As I continue to reflect this week on nine years of blogging, it’s hard to recall that I started this before the Great Recession hit.  Since that time, all businesses have become more cost-conscious and creative in how they are structured and how they compensate their employees.  Non-profit organizations are no exception to that.  But how can these workplaces continue to “do good” while rewarding their employees?

Today, I’m pleased to share this post from Marc Kroll, Managing Partner at Comp360 LLC.  Marc talks total about how non-profits can implement a “Total Rewards” strategy and earn a return on their investment. 

And what is “Total Rewards”? As the Houston Chronicle described it in a recent article: “Formerly referred to as simply compensation and benefits, total rewards takes on a more creative and broad definition of the ways employees receive compensation, benefits, perks and other valuable options. Total rewards include everything the employee perceives to be of value resulting from the employment relationship.”

Having a well-thought out compensation system is a key component to reducing liability and, hopefully, ensuring happy, productive employees.  If you’re looking for ways to avoid dealing with employment lawyers on issues, getting ahead of issues like this is a natural step in the right direction.  My thanks to Marc for his insights.  

Kroll_MarcAs a result of the slow growth economy, non-profit organizations are facing decreased funding due to federal and states’ fiscal deficits as well as a significant shift with grant-makers who are increasingly funding awards on a performance/return on investment basis.  In addition, the soaring costs of healthcare insurance are adding significant pressure to operating costs.

Without new revenue growth, many non-profits are looking for ways to measure and increase the value/return on their social mission and investments.

Consistent with these changes, some non-profits are responding by trying to increase the “return” on their services and programs in terms of program execution, utilization, and measurable results.  Given this environment, non-profits are being forced to examine the viability of their highest cost centers, most particularly, employee compensation and benefits for value against performance as well as market competitiveness.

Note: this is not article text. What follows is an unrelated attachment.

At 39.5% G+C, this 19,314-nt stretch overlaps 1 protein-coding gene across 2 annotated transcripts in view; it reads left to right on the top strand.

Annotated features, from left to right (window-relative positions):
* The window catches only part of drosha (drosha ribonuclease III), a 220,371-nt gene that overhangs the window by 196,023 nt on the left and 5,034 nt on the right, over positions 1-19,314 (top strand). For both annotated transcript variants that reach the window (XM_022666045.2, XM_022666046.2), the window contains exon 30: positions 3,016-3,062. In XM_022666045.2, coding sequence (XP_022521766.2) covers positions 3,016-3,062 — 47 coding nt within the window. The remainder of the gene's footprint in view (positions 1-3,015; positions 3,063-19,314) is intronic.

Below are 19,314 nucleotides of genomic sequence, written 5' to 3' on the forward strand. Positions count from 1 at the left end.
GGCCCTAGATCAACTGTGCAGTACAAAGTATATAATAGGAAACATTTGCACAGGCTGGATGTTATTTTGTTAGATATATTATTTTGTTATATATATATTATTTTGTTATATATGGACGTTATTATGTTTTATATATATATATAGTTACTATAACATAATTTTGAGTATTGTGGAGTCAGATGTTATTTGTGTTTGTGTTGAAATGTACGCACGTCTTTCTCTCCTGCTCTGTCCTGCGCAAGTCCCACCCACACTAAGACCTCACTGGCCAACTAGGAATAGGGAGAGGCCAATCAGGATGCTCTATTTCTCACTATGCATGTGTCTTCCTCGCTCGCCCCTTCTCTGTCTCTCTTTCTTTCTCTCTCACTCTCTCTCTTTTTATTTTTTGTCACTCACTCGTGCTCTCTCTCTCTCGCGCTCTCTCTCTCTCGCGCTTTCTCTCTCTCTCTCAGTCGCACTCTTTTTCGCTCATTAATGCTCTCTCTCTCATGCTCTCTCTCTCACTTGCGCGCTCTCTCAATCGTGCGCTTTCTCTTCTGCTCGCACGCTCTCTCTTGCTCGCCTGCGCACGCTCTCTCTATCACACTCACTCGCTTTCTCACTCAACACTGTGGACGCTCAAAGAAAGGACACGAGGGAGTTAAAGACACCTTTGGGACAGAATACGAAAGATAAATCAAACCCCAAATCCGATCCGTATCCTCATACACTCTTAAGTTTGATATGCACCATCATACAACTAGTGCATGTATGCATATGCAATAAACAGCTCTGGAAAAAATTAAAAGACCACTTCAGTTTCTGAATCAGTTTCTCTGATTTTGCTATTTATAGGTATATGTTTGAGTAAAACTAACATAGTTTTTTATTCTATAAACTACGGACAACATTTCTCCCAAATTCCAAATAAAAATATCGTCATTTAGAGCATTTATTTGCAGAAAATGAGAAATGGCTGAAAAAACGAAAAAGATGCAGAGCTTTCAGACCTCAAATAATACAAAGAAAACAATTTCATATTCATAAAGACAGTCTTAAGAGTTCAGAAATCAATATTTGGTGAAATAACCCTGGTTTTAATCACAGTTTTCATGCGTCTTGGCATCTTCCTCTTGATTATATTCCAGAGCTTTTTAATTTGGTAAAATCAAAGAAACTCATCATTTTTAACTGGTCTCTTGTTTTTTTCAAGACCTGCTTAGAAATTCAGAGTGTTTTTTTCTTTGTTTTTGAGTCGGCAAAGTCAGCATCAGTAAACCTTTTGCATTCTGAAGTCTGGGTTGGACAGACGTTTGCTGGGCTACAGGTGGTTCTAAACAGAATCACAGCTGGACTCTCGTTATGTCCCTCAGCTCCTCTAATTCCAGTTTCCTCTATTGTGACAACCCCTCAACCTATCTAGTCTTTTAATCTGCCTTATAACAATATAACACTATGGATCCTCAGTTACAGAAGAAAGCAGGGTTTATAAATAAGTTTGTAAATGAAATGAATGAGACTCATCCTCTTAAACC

Non-profit Boards and senior management are questioning what the appropriate compensation and benefit programs should be, at what levels they should be funded, and how to drive accountability and performance in the employee workforce.

While non-profit organizations have predominantly been about social service and charity with their cultures reflecting a “do-good” environment and a concern for employee welfare, present conditions have forced many to consider a culture shift toward performance and accountability as well as changes in their Total Rewards programs.  This delicate balancing act between affordability and the ability to attract and retain a stable and talented workforce presents challenges in nonprofits’ capacity to assure effective organizational culture, management practices, labor market relevance, and strategic/operational priorities.

To help navigate this challenge, the following insights to six key questions provide a prescription for change in Total Rewards:

  1. What should your Total Rewards strategy be?

This is a statement developed by your Board or management committee on how the organization’s compensation and benefits programs will support and relate to your operational objectives, culture, management practices, and employee performance.  It also describes both the labor market within which the organization wishes to compete and the level at which both compensation and benefit programs will be set and funded.

Continue Reading Guest Post: Getting The Most Out of Employees At Non-Profit Organizations – A “Total Rewards” Strategy

franklinUp on Fortune magazine’s column “Practically Speaking” is the following question:

Frank has been with us for more than 20 years. He works in the warehouse and has done a good job for us. I like him. But, to be honest, for the work he performs I could easily replace him someone younger and … cheaper. Would it be wrong to let him go?

Well, what a loaded question.  The advice column side-steps an important issue and gets into a discussion regarding overhead, benefits, etc.

If you follow this path blindly, you may walk right into a lawsuit.

Why? Because discrimination laws prohibit discrimination on the basis of age and you’re already acknowledging that you want someone “younger” — even if salary considerations may also be involved.

In fact, there have already been cases that talk about similar scenarios. In one case, a supervisor told an employee that he was “looking for younger single people” and that, as a consequence, the employee “wouldn’t be happy [at the company] in the future.”  In other cases, comments about replacing workers with “younger, cheaper” ones can also be used to support an age discrimination claim.